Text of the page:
how is the amount of carbohydrate determined ? do I have to subtract the fiber grams from the total ?
By Latest Reply 2011-03-19 23:48:15 -0500
Started 2011-03-16 18:42:45 -0500

how are carbohydrate amounts determined ? do I need to subtract the fiber grams from the total ?

25 replies

Type1Lou 2011-03-18 14:49:19 -0500 Report

I too don't subtract the fiber carbs from the total carb count. ( I feel that touting "NET CARBS" is used as a gimmick to sell much of the snack foods that may not be the best.) My endocrinologist and I are still working on getting the right insulin units to carb ratio for me. We've tried 12 grams carb per unit but I was having too many lows. I'm now working with 15 carbs per unit and am having better results. Remember that there is no one right answer for all of us. Each of us must individually determine what works for us. Keeping track of the carbs you ingest is vital along with the advice of a good diabetes specialist.

chance1964 2011-03-19 23:48:15 -0500 Report

Thanks that just might help.i take 6 pills a day.20 units in the morn then 5 to 10 after I eat.i have not been doing very good.

cograndma 2011-03-19 08:43:49 -0500 Report

if something has lots of fiber, then I subract that from the carbs because that is something that isn't abosrbed and doesn't effect your sugars… other than that I agree with you!!

Nonna2Three 2011-03-18 13:29:18 -0500 Report

I count total carb grams. I know some people count net carbs and some products advertise with "Net Carbs", but I like to leave the fiber carbs for 2 reasons 1) I hate to do math and having to keep track of foods is all the math I care for 2) the fiber carbs leave me a cushion for error or impulse snacks - that way if I am a gram or two over I am still okay. And I don't count carbs int he sense of carb exchanges and such (more undesired math) I just track the grams and KISS (keep it super simple). :D 2011-03-18 13:41:38 -0500 Report

thanks for the info…being an a personality…i'm driven to know exactly what my totals are…just like a science experiment…looking for cause and then effect ! your more relaxed approach has merit as well…maybe when i'm 100…I will be able to chill a little too !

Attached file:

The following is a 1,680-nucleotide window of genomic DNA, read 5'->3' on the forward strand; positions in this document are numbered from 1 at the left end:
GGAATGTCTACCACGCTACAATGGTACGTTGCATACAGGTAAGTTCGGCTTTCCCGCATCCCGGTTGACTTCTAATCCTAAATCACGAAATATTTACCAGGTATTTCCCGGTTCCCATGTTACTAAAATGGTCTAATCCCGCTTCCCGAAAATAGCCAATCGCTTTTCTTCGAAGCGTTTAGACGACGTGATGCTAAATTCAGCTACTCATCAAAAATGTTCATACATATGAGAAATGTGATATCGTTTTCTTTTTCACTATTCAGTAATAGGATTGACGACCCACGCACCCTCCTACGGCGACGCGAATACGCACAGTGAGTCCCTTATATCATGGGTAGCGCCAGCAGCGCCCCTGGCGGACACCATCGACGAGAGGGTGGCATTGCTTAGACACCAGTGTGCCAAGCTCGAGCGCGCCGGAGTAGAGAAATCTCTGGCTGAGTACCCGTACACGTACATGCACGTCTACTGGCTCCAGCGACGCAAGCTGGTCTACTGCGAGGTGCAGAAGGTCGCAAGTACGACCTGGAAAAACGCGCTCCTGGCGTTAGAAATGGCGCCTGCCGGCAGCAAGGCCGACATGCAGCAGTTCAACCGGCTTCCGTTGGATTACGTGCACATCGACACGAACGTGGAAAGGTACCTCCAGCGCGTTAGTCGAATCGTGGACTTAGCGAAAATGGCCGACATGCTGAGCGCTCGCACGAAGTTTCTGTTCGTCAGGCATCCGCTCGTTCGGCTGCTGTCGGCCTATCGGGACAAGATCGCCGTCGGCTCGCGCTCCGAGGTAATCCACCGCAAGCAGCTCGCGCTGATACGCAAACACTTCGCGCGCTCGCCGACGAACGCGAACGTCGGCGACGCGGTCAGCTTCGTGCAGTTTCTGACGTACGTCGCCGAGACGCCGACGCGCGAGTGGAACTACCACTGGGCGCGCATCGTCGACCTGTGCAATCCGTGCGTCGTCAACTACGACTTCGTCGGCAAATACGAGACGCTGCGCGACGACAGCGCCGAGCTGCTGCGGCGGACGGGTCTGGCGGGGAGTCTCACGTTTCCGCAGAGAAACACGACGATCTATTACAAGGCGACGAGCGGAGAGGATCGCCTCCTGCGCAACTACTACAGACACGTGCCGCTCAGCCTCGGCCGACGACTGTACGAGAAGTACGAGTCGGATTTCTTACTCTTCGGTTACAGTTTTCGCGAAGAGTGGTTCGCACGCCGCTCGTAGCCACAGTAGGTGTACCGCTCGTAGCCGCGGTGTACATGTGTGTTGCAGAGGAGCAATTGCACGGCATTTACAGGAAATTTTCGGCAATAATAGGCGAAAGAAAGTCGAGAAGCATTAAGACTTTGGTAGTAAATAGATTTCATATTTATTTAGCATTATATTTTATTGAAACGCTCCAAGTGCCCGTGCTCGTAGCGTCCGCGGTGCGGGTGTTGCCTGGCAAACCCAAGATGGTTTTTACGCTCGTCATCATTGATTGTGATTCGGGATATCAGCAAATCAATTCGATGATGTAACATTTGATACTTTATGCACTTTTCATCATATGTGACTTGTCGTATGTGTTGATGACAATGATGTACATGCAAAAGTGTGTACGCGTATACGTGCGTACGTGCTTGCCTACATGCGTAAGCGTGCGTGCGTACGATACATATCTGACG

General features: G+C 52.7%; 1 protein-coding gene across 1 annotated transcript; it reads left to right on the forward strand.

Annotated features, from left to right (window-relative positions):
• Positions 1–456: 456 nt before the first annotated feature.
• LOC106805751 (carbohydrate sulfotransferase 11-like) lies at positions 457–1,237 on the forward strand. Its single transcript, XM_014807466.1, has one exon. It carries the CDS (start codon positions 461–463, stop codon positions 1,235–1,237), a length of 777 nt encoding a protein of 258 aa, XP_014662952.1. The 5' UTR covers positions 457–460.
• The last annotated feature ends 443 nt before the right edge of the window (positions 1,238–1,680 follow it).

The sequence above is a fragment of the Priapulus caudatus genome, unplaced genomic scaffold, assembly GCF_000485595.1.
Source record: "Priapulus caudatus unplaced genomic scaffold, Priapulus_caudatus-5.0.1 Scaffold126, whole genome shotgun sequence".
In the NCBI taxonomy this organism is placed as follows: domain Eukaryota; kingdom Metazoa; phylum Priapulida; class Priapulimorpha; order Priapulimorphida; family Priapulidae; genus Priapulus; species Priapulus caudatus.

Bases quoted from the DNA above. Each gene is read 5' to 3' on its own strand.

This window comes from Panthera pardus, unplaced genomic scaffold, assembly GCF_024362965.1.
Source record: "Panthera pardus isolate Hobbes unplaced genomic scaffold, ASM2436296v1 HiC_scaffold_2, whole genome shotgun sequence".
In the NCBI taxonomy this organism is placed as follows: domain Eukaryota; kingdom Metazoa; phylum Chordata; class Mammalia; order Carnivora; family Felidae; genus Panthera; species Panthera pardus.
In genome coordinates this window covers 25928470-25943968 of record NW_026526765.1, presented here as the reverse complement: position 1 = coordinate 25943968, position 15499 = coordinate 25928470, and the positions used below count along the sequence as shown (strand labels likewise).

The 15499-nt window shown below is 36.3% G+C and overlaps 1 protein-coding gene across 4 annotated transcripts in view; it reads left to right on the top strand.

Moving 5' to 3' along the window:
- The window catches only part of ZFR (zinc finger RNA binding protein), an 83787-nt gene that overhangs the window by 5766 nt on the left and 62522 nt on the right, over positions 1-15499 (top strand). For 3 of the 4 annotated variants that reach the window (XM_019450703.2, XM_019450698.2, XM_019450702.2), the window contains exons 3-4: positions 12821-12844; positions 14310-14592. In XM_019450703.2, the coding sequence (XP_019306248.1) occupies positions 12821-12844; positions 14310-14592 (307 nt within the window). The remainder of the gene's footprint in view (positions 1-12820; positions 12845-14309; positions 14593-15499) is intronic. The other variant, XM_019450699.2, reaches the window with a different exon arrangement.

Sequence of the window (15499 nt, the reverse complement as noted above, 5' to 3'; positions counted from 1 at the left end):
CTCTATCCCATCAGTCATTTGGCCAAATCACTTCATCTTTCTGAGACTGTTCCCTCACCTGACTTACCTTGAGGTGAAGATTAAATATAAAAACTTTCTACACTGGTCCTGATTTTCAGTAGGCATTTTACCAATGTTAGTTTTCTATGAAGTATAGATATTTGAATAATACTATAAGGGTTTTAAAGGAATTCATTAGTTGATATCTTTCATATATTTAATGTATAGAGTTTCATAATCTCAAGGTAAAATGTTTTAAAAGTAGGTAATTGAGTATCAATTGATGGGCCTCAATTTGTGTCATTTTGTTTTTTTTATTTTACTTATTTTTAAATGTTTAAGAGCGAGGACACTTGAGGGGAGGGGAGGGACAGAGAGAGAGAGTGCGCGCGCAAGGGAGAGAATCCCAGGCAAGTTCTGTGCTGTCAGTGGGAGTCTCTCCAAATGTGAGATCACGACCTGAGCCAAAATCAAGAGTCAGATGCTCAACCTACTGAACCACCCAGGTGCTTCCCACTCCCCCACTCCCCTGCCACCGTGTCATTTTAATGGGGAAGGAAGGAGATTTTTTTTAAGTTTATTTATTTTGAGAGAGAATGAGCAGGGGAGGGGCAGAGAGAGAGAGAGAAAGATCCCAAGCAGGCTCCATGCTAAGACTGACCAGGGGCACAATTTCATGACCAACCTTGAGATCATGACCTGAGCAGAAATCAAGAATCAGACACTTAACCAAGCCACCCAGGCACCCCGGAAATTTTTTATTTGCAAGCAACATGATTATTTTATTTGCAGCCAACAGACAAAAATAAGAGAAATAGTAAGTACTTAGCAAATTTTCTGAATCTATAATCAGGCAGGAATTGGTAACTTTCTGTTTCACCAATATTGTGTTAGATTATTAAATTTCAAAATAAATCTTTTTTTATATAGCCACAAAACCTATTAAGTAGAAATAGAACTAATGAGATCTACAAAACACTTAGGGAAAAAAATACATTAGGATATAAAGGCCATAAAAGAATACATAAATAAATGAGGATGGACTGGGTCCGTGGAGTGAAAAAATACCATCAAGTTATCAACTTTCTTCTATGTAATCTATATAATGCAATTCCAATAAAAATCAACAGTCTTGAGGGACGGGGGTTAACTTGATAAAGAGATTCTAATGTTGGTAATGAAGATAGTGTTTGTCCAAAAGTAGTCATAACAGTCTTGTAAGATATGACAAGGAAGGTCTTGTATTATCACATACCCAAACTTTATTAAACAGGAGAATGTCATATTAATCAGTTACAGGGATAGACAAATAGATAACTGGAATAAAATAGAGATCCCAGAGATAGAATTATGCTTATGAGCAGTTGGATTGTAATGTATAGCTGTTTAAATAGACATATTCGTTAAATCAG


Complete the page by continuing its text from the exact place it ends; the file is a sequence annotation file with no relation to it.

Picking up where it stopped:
tabby9146 2011-03-17 08:13:50 -0500 Report

I was told in class that the total carbs are really the entire total, including the sugar total underneath that.

cograndma 2011-03-19 08:46:51 -0500 Report

that is right. the sugar listed under the carbs tells you what portion of those carbs is sugar. I f you will notice that anything that is part of that carb number is indented underneath

whitetigress 2011-03-17 09:35:21 -0500 Report

Yes it is included in the total carb count and not a separate entry. I mentioned it separately because there are some people who keep track of their sugar intake. If you don't, then the grams of sugar is just part of the total carb count… so you are correct tabby :).

whitetigress 2011-03-16 19:47:24 -0500 Report

Hi! The way carbs are calculated: if you can get the nutritional information from the box or package in which the food is contained, all the better.

Suppose you were eating something that has:

24g carbs
2g fiber
2g sugar

Unless you want to keep track of the amount of sugar you are eating, you don't worry about it because it is part of the total carb count (24 grams).

Yes, you subtract the amount of fiber from the total carb count: 24 - 2g fiber = a total of 22g of carb. I hope this helps :)

cograndma 2011-03-19 08:48:39 -0500 Report

you need to know what part of those carbs are sugar. 30g carbs with 15g sugar is not as good for you as 30g carbs with 5g sugar

cograndma 2011-03-17 06:52:35 -0500 Report

I agree with you, to a point. you need to look at the ratio of sugar to carbs. Not only how many carbs but how much of that is real sugar. your example is great because it is low in sugar. but let's say you had 24g carbs with 20g sugar. then I would be careful of how much of it I ate…Does that make sense.

whitetigress 2011-03-17 09:37:34 -0500 Report

Oh yes it makes sense :). If a food had 20g of sugar, though, I wouldn't be eating it.

whitetigress 2011-03-18 18:13:09 -0500 Report

Even if it were. I am the type that watches the amount of sugar I consume simply because I am trying to lower the amount. Sugar is nasty stuff .. poisonous to your system.

cograndma 2011-03-19 08:41:02 -0500 Report

always, always, always look at what percent of the alloted carbs for that meal is sugar in whatever you are going to eat. Also complex carbs ( whole grain brown rice)are better than simple carbs like macaroni, potatoes and white rice.

jayabee52 2011-03-18 18:47:57 -0500 Report

Both carbs and sugars are turned into glucose, Suzanne. Same difference.

Sugar is "poison" to us PWDs because too much glucose is toxic to us, and can do nasty things to our bodies.

Yet our bodies and brains are DESIGNED to use glucose as fuel. What is toxic is an excess of glucose in our system.

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